Tikabo et al v. United States of America

Filing 32

MEMORANDUM OPINION and ORDER ADOPTING 30 Memorandum and Recommendations, GRANTING 21 MOTION for Summary Judgment .(Signed by Judge Gray H Miller) Parties notified.(rkonieczny, 4)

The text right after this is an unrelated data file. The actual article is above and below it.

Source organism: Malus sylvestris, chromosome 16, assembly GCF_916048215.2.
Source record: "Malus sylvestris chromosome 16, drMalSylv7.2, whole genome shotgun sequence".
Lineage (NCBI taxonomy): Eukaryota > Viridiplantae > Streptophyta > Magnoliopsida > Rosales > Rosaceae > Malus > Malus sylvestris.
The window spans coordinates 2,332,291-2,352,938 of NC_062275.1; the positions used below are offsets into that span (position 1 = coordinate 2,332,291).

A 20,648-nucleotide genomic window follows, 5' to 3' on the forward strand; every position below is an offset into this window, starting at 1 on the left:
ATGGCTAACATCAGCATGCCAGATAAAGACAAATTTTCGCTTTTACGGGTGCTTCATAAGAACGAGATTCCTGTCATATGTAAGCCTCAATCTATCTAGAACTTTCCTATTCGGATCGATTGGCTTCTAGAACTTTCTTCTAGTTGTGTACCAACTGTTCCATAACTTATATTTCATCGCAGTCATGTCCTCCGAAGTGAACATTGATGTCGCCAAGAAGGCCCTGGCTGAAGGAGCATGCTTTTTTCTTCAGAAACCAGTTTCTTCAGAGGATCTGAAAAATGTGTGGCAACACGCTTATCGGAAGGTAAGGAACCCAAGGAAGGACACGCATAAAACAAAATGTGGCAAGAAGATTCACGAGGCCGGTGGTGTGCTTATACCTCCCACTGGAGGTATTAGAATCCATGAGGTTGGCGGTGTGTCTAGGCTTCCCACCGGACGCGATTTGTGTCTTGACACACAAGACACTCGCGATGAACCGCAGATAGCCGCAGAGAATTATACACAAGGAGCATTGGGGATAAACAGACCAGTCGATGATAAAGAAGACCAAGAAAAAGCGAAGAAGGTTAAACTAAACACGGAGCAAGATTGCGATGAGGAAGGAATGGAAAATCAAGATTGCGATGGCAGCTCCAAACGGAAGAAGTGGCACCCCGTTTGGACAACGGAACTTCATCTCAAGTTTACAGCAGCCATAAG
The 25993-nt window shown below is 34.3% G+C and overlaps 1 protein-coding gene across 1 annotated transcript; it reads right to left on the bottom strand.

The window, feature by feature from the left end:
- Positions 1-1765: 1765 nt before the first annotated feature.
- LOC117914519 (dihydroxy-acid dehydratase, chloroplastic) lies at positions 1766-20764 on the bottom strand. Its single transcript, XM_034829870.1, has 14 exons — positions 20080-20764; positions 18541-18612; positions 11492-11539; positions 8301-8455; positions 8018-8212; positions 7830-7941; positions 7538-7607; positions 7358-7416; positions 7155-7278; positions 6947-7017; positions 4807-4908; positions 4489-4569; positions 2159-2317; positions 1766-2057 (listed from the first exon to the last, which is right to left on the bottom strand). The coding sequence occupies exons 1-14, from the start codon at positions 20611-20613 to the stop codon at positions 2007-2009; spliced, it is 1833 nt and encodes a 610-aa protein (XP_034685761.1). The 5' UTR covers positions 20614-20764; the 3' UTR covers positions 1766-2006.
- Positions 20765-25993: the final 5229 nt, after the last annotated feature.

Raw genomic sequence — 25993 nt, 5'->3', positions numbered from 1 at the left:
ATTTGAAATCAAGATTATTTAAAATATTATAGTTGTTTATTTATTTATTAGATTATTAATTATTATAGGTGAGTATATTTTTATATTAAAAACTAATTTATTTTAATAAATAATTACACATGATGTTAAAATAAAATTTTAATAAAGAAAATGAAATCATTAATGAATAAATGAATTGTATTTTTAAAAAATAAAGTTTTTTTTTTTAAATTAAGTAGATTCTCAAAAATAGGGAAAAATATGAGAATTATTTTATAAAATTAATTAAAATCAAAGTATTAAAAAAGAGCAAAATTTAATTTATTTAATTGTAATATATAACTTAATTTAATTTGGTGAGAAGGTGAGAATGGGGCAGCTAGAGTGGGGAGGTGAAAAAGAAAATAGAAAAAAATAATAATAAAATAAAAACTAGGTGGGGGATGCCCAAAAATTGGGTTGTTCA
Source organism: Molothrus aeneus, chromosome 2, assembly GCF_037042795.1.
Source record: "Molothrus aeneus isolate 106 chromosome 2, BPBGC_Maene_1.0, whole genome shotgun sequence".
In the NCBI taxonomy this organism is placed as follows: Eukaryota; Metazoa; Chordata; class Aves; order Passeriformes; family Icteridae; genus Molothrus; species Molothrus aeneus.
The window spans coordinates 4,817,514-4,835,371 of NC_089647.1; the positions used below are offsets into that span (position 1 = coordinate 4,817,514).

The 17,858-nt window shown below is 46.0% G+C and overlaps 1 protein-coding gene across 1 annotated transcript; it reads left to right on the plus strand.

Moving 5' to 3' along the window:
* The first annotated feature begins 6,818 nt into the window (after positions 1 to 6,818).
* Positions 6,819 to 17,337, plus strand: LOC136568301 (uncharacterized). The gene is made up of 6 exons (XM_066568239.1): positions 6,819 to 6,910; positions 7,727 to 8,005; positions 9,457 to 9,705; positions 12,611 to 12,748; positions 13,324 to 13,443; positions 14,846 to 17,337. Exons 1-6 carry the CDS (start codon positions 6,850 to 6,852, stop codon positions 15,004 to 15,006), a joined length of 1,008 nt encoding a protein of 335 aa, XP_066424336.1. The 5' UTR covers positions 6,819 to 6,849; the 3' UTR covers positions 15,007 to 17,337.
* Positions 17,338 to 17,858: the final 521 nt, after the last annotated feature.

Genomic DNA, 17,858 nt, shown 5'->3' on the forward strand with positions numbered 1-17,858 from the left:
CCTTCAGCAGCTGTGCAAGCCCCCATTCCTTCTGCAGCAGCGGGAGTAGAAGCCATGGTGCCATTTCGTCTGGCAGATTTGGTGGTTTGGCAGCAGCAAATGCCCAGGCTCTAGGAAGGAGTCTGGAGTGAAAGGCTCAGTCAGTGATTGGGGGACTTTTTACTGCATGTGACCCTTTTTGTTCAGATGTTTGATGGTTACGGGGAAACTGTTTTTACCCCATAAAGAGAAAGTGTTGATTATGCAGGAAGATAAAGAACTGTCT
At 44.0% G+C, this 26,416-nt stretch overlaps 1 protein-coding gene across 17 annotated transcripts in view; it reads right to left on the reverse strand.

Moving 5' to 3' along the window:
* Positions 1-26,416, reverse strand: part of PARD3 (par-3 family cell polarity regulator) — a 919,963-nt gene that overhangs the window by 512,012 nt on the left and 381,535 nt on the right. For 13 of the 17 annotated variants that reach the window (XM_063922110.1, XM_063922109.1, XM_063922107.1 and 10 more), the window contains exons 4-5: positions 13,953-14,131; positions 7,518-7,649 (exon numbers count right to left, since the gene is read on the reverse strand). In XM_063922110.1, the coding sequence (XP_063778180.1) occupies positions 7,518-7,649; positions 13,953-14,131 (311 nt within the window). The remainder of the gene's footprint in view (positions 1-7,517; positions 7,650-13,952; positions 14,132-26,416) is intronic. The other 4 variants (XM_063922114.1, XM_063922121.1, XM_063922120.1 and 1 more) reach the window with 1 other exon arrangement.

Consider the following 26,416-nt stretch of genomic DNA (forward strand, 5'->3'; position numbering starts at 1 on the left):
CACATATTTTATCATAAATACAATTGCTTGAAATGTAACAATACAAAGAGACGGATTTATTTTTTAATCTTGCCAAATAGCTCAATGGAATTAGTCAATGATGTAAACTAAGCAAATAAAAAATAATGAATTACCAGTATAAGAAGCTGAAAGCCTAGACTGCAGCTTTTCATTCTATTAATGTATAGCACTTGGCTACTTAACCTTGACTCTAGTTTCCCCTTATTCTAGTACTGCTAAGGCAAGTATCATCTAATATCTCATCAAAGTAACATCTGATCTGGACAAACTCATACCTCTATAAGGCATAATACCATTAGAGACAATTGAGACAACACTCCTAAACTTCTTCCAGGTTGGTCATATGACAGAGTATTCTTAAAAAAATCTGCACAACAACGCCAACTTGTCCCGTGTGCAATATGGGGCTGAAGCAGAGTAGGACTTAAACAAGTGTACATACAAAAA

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UNITED STATES DISTRICT COURT SOUTHERN DISTRICT OF TEXAS HOUSTON DIVISION LUUL YIKALO TIKABO, et al., Plaintiffs, v. UNITED STATES OF AMERICA, Defendant. § § § § § § § § § CIVIL ACTION H-16-2197 MEMORANDUM OPINION AND ORDER Pending before the court is a memorandum and recommendation (“M&R”) filed by Magistrate Judge Nancy Johnson. Dkt. 30. The Magistrate Judge considered defendant United States’ motion for summary judgment (Dkt. 21). Id. Plaintiffs, Luul Yikalo Tikabo and sole proprietorship Selam Grocery (collectively, “Tikabo ”), timely objected to the M&R. Dkt. 31. The United States did not object. Having considered the M&R, the motion, Tikabo’s objections, and other relevant materials in the record, the court is of the opinion that Tikabo’s objections should be OVERRULED and that the M&R should be ADOPTED IN FULL. I. BACKGROUND Tikabo filed this action seeking review of a final decision by the Food and Nutrition Service (“FNS”) of the United States Department of Agriculture. Dkt. 1. FNS permanently disqualified Tikabo from the Supplemental Nutrition Assistance Program (“SNAP”) for illegal food stamp trafficking. Dkts. 1, 21 at 2–3. The United States moved for summary judgment on grounds that the disqualification was not arbitrary and capricious as a matter of law. Dkt. 21. The Magistrate Judge agreed. Dkt. 30. Tikabo asks the court to reject the M&R in full. Dkt. 31 at 3. II. LEGAL STANDARD A. Magistrate Judge For dispositive matters, the court “determine[s] de novo any part of the magistrate judge’s disposition that has been properly objected to.” Fed. R. Civ. P. 72(b)(3). “The district judge may accept, reject, or modify the recommended disposition; receive further evidence; or return the matter to the magistrate judge with instructions.” Id. “When no timely objection is filed, the court need only satisfy itself that there is no clear error on the face of the record in order to accept the recommendation.” Fed. R. Civ. P. 72(b), Advisory Comm. Note (1983). For non-dispositive matters, the court may set aside the magistrate judge’s order only to the extent that it is “clearly erroneous or contrary to law.” Fed. R. Civ. P. 72(a). B. Motion for Summary Judgment A court shall grant summary judgment if a “movant shows that there is no genuine dispute as to any material fact and the movant is entitled to judgment as a matter of law.” Fed R. Civ. P. 56(a). “[A] fact is genuinely in dispute only if a reasonable jury could return a verdict for the nonmoving party.” Fordoche, Inc. v. Texaco, Inc., 463 F.3d 388, 392 (5th Cir. 2006). The moving party bears the initial burden on demonstrating the absence of a genuine issue of material fact. Celotex Corp. v. Catrett, 477 U.S. 317, 323, 106 S. Ct. 2548, 2552 (1986). If the moving party meets its burden, the burden shifts to the non-moving party to set forth specific facts showing a genuine issue for trial. Fed R. Civ. P. 56(e). The court must view the evidence in the light most favorable to the non-movant and draw all justifiable inferences in favor of the non-movant. Envtl. Conservation Org. v. City of Dallas, 529 F.3d 519, 524 (5th Cir. 2008). 2 III. OBJECTIONS Tikabo objects to: (1) the evidentiary burden applied; (2) the United States’ evidence; (3) the filing of the M&R before discovery ended; (4) the recommended denial of Tikabo’s Rule 56(d) motion; and (5) the Magistrate Judge’s wording. Dkts. 31, 31–2. A. Evidentiary Burden 1. Legal Standard Courts review SNAP disqualification challenges under a de novo standard of review. 7 U.S.C.§ 2023(a)(13); Redmond v. United States, 507 F.2d 1007, 1010 (5th Cir. 1975). Courts may also review the propriety of a sanction, but under a different standard of review: “arbitrary and capricious.” 7 U.S.C. § 2023(a)(13); Goodman v. United States, 518 F.2d 505, 509, 512 (5th Cir. 1975) (explaining that a sanction is arbitrary and capricious if it is unwarranted in law or unjustified in facts). The burden of proof is a separate issue. The Fifth Circuit applies the same burden of proof for challenges to disqualifications or sanctions: “[t]he burden of proof . . . is upon the aggrieved store to establish the invalidity of the administrative action by a preponderance of the evidence. This burden remains with the aggrieved store throughout the trial de novo[.] The agency action prevails unless the store proves it should be set aside.” Goodman, 518 F.2d at 507. 2. Analysis Tikabo objects to the burden of proof applied. Dkt. 31-2 at 2. Tikabo asserts that the proper “standard of proof” for SNAP disqualification review is “preponderance of the evidence,” not “arbitrary and capricious.” Id. at 2–7. This objection confuses two different concepts: standards of review and burdens of proof. See Hanif v. United States, No. H-15-2718, 2017 WL 447465, at *2 3 (S.D. Tex. Feb. 2, 2017) (Harmon, J.) (differentiating between the standard of review and burden of proof in SNAP disqualification review); Dkt. 31–2 at 6–7. In addition, no cited authority holds that “arbitrary and capricious” is a burden of proof rather than a standard of review. Id. The Magistrate Judge properly applied the standard of review (arbitrary and capricious) and the burden of proof (preponderance of the evidence). See Dkt. 30 at 6–7, 17. For these reasons, Tikabo’s objection is OVERRULED. B. The United States’ Evidence Further, Tikabo objects to the United States’ evidence by asserting that no “nexus” exists between trafficking violations and the United States’ transaction data. Dkt. 31–2 at 7–9. More specifically, Tikabo asserts that the United States failed to provide a sufficient explanation about how FNS uses transaction data to inform its disqualification decision-making process. Id. at 8. However, Tikabo failed to provide the court with any new evidence to indicate the existence of a material fact issue. See id. Therefore, after reviewing the record, the court accepts the Magistrate Judge’s opinion that the United States provided sufficient evidence to meet its summary judgment burden. Accordingly, Tikabo’s objection is OVERRULED. C. Timing of M&R Next, Tikabo objects to the issuance of the M&R before the end of discovery. Dkt. 31 at 2–3, 9. While there were still four days left in the discovery period when the Magistrate Judge issued the M&R, discovery has since ended. See Dkt. 29. Tikabo has not provided the court with any new evidence indicating that an issue of material fact exists. Dkt. 31. Accordingly, the objection is OVERRULED. 4 D. Rule 56(d) Motion 1. Legal Standard “Rule 56(d) motions are broadly favored and should be liberally granted.” Am. Family Life Assurance Co. of Columbus v. Biles, 714 F.3d 887, 894 (5th Cir. 2013)(quoting Raby v. Livingston, 600 F.3d 552, 561 (5th Cir. 2010)(internal quotations omitted)). However, those motions “must set forth a plausible basis for believing the specified facts, susceptible of collection within a reasonable time frame, probably exist and indicate how the emergent facts, if adduced will influence the outcome of the pending summary judgment motion.” Am. Family, 714 F.3d at 894 (not an abuse of discretion to deny Rule 56(d) relief when motion did not show how relief would allow non-movant to defeat summary judgment). 2. Analysis The fourth objection expands on the third. Tikabo asserts that because Magistrate Judge issued the M&R before discovery closed, a due process violation occurred. Dkt. 31–2 at 9. Tikabo also asserts that the Magistrate Judge erred in denying Rule 56(d) relief. Dkt. 32–2 at 10. Tikabo never filed a motion to compel. Further, even after the court initially extended the discovery deadline (Dkt. 28), Tikabo did not present any new evidence to raise a fact issue. Dkt. 29. Tikabo also failed to explain how four more days of discovery (between the filing of the M&R and the close of discovery) would have allowed Tikabo to defeat summary judgment. Even if the Magistrate Judge filed the M&R after discovery ended, Tikabo did not show good cause for Rule 56(d) relief. See Am. Family, 714 F.3d at 894 (“[I]t is unclear what evidence could have been obtained from deposing [defendant] that would have been relevant to the dispositive legal issue[.]”). To defeat summary judgment, Tikabo had the burden to show that each of the alleged 5 trafficking violations did not occur. Maredia v. United States, No. 4:13-CV-1124, 2016 WL 7736585, at *2 (S.D. Tex. Aug. 16, 2016) (Bennett, J.). Tikabo’s Rule 56(d) requests did not match that burden. Tikabo sought information that might be used to challenge FNS’ disqualification decision-making process. See Dkts. 25 at 27–28, 25–5, 27. None of those requests dealt with Tikabo’s burden of disproving the actual occurrence of each of the alleged violations. See Maredia, 2016 WL 7736585, at *2.. Thus, even if the relief had been granted, Tikabo would still need to present new evidence to raise a fact issue. For these reasons, this objection is OVERRULED. E. The Magistrate Judge’s Wording Finally, Tikabo objects to the Magistrate Judge’s wording. Dkt. 31–2 at 12 (using the word “distract[.]”). The court notes the objection but need not rule on it because it does not impact the outcome of this action. For these reasons, the court ADOPTS IN FULL the Magistrate Judge’s opinion that FNS’ disqualification decision was not arbitrary and capricious as a matter of law. IV. CONCLUSION Tikabo’s objections (Dkt. 31) are OVERRULED. The M&R (Dkt. 30) is hereby ADOPTED IN FULL. Defendant United States’ motion for summary judgment (Dkt. 21) is GRANTED. Additionally, Tikabo’s motion for a hearing (Dkt. 31) is DENIED. Signed at Houston, Texas on September 18, 2017. ___________________________________ Gray H. Miller United States District Judge 6